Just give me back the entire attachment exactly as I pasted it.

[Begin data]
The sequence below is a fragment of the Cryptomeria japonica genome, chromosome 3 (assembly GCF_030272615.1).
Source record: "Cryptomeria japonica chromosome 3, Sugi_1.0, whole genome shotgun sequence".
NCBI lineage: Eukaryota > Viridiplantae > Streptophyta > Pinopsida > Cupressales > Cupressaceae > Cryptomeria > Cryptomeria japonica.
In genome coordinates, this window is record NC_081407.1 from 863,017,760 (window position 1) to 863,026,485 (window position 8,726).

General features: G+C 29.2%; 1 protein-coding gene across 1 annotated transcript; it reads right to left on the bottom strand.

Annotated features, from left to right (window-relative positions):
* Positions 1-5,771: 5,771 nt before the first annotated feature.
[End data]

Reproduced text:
The sequence below is a fragment of the Cryptomeria japonica genome, chromosome 3 (assembly GCF_030272615.1).
Source record: "Cryptomeria japonica chromosome 3, Sugi_1.0, whole genome shotgun sequence".
NCBI lineage: Eukaryota > Viridiplantae > Streptophyta > Pinopsida > Cupressales > Cupressaceae > Cryptomeria > Cryptomeria japonica.
In genome coordinates, this window is record NC_081407.1 from 863,017,760 (window position 1) to 863,026,485 (window position 8,726).

General features: G+C 29.2%; 1 protein-coding gene across 1 annotated transcript; it reads right to left on the bottom strand.

Annotated features, from left to right (window-relative positions):
* Positions 1-5,771: 5,771 nt before the first annotated feature.